Eating Dutch pancakes in Amsterdam
A proper Dutch pancake or ‘pannenkoek’ is not as thin as a French crêpe, but is thinner than an American pancake. It’s made with a batter that consists of milk, eggs and flour. The miniature version of our pancakes are called ‘poffertjes’ and they’re also very tasty. Where the American pancakes are usually reserved for breakfast, we Dutch can have pancakes for any meal of the day, even dinner. Some great pancake restaurants in Amsterdam;
- Pancake House Upstairs (Grimburgwal 2)
- The Pancake Bakery (Prinsengracht 161)
- PANCAKES Amsterdam Negen Straatjes (Berenstraat 38)
- Pannenkoekenpaviljoen de Carrousel (Tweede Weteringplantsoen 1).
Or, even more fun, you can do a pancake cruise! As many pancakes as you can possibly eat, combined with a nice boat ride around Amsterdam. You will find the Pannenkoekenboot at the MS van Riemsdijkweg, next to the ferry.
Traditional raw fish
Since most of The Netherlands is below sea level and we have some major ports, it’s probably not a surprise that fish is among our traditional foods. If you like fish, definitely try ‘kibbeling’ (pieces of deep fried cod fish in batter) and ‘Hollandse Nieuwe’ or ‘haring’. The traditional way to eat Dutch herring is raw with chopped onions and gherkins. You eat it by dipping the fish in the onions and then holding the fish by the tail above your head to take a bite.
Cheese, clogs and windmills
Anybody who doesn’t have images of cheese, wooden shoes and windmills popping up in their head when they think of The Netherlands? No one? Well, there’s always some truth in stereotypes. While nobody but the occasional Dutch farmer wears wooden shoes, we do have windmills and we certainly have cheese.
Lots of it.
According to Holland.com The Netherlands produce 650 million kilos of cheese (called ‘kaas’ in Dutch) per year and we eat 14,3 kilos per person per year. While you’re in The Netherlands you should definitely try some of our cheese. Just go to one of the many weekly markets or to a proper cheese shop where you can try different kinds before purchasing some. My personal favorite is ‘belegen’, but I also really like cheese with cumin (‘komijnekaas’).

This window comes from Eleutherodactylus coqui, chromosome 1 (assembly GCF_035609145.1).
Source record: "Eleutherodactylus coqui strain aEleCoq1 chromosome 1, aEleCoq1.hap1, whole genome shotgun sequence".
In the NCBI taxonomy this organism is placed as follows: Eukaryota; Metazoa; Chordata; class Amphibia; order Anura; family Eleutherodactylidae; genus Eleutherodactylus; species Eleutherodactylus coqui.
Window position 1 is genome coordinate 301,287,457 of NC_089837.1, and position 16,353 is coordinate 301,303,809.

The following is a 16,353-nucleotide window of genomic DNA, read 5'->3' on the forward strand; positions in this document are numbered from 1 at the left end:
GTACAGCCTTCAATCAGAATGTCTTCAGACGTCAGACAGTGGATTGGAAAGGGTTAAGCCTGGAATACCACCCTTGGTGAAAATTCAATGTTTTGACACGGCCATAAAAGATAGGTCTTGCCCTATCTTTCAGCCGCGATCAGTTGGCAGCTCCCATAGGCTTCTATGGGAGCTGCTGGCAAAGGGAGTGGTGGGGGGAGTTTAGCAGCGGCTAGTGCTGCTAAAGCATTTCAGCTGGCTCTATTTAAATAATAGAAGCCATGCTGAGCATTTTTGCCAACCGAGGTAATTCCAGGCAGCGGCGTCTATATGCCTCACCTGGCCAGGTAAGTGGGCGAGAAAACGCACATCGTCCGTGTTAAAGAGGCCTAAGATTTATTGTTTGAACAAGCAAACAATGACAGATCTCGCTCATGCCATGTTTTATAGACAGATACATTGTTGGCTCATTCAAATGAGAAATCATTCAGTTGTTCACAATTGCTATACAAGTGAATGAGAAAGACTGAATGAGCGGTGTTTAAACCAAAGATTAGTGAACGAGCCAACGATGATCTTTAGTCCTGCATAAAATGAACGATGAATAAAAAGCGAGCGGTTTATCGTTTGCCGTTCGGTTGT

Weekly and daily markets in Amsterdam
Dutch markets are a great place to sample various foods. There’s usually a ‘patatkraam’, where they sell french fries and other deep fried snacks, a stall with stroopwafels (the fresh ones from the market are the best!), a stall that sells cheese and one or more stalls with fish. You will also find some great foreign food at the market, such as deep fried Vietnamese spring rolls and Turkish kebab.
Daily markets in Amsterdam
- Albert Cuyp markt (Albert Cuystraat 253), open Monday – Saturday 9:00-17:00
- Dappermarkt (Dapperstraat), open Monday – Saturday 9:00-17:00
- Ten Kate Markt (Ten Katestraat), open Monday – Saturday 9:00-17:00
Weekly markets in Amsterdam
- Boerenmarkt Haarlemmerplein, farmers market with organic products, Wednesday 10:00 – 17:00
- Markt Anton de Komplein, general market, Monday and Thursday 9:00 – 18:00
- Noordermarkt, organic products, Saturday 9:00 – 17:00
- Lindengracht markt, Saturday 9:00 – 17:00
There are only a select number of restaurants in Amsterdam that sell ‘traditional Dutch food’ for dinner and they cater mostly to the tourists and expats. Luckily proper Dutch snacks are readily available everywhere. Kroket, patatje oorlog, stroopwafels, pannenkoeken, Dutch cheese, and haring to name just a few. Visit one of the local markets to easily find and sample a few of these lovely snacks.
Lisa is a travel enthusiast, digital marketing professional and mother. Her cheeky ginger-haired toddler boy loves to explore the world with his mum and dad. After having traveled for 10 months around South East Asia, Lisa and her family are now back in their hometown Haarlem, Netherlands. On their blog FlipFlopGlobetrotters.com they write about family travel, hoping to inspire other families to travel as well. You can follow FlipFlopGlobetrotters on Facebook, Twitter and Pinterest.